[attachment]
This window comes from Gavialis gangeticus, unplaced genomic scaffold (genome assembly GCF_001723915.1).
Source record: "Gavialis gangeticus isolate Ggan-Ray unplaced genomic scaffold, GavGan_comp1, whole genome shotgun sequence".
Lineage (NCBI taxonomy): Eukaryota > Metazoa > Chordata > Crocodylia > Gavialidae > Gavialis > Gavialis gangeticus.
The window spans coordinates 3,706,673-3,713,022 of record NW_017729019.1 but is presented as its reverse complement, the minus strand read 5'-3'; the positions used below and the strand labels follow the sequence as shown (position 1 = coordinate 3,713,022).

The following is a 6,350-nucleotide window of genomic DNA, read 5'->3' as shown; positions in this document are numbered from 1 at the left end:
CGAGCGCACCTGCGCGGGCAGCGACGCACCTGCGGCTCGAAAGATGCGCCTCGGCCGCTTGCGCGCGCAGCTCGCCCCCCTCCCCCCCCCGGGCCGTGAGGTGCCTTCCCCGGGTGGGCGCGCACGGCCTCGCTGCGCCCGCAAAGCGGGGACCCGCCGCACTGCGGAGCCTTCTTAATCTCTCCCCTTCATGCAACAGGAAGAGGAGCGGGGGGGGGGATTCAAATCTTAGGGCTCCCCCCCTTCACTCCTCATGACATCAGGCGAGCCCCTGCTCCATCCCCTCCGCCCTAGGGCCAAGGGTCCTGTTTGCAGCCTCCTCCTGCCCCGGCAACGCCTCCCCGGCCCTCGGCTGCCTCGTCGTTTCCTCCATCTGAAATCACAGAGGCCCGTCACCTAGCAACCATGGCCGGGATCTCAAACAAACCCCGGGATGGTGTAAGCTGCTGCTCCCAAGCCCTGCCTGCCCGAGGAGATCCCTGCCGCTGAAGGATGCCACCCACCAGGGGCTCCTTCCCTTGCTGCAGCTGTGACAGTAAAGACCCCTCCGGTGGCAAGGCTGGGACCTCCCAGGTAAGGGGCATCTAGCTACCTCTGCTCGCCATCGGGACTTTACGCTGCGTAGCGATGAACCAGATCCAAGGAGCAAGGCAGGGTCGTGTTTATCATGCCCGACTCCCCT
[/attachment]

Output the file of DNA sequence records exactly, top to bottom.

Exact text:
This window comes from Gavialis gangeticus, unplaced genomic scaffold (genome assembly GCF_001723915.1).
Source record: "Gavialis gangeticus isolate Ggan-Ray unplaced genomic scaffold, GavGan_comp1, whole genome shotgun sequence".
Lineage (NCBI taxonomy): Eukaryota > Metazoa > Chordata > Crocodylia > Gavialidae > Gavialis > Gavialis gangeticus.
The window spans coordinates 3,706,673-3,713,022 of record NW_017729019.1 but is presented as its reverse complement, the minus strand read 5'-3'; the positions used below and the strand labels follow the sequence as shown (position 1 = coordinate 3,713,022).

The following is a 6,350-nucleotide window of genomic DNA, read 5'->3' as shown; positions in this document are numbered from 1 at the left end:
CGAGCGCACCTGCGCGGGCAGCGACGCACCTGCGGCTCGAAAGATGCGCCTCGGCCGCTTGCGCGCGCAGCTCGCCCCCCTCCCCCCCCCGGGCCGTGAGGTGCCTTCCCCGGGTGGGCGCGCACGGCCTCGCTGCGCCCGCAAAGCGGGGACCCGCCGCACTGCGGAGCCTTCTTAATCTCTCCCCTTCATGCAACAGGAAGAGGAGCGGGGGGGGGGATTCAAATCTTAGGGCTCCCCCCCTTCACTCCTCATGACATCAGGCGAGCCCCTGCTCCATCCCCTCCGCCCTAGGGCCAAGGGTCCTGTTTGCAGCCTCCTCCTGCCCCGGCAACGCCTCCCCGGCCCTCGGCTGCCTCGTCGTTTCCTCCATCTGAAATCACAGAGGCCCGTCACCTAGCAACCATGGCCGGGATCTCAAACAAACCCCGGGATGGTGTAAGCTGCTGCTCCCAAGCCCTGCCTGCCCGAGGAGATCCCTGCCGCTGAAGGATGCCACCCACCAGGGGCTCCTTCCCTTGCTGCAGCTGTGACAGTAAAGACCCCTCCGGTGGCAAGGCTGGGACCTCCCAGGTAAGGGGCATCTAGCTACCTCTGCTCGCCATCGGGACTTTACGCTGCGTAGCGATGAACCAGATCCAAGGAGCAAGGCAGGGTCGTGTTTATCATGCCCGACTCCCCT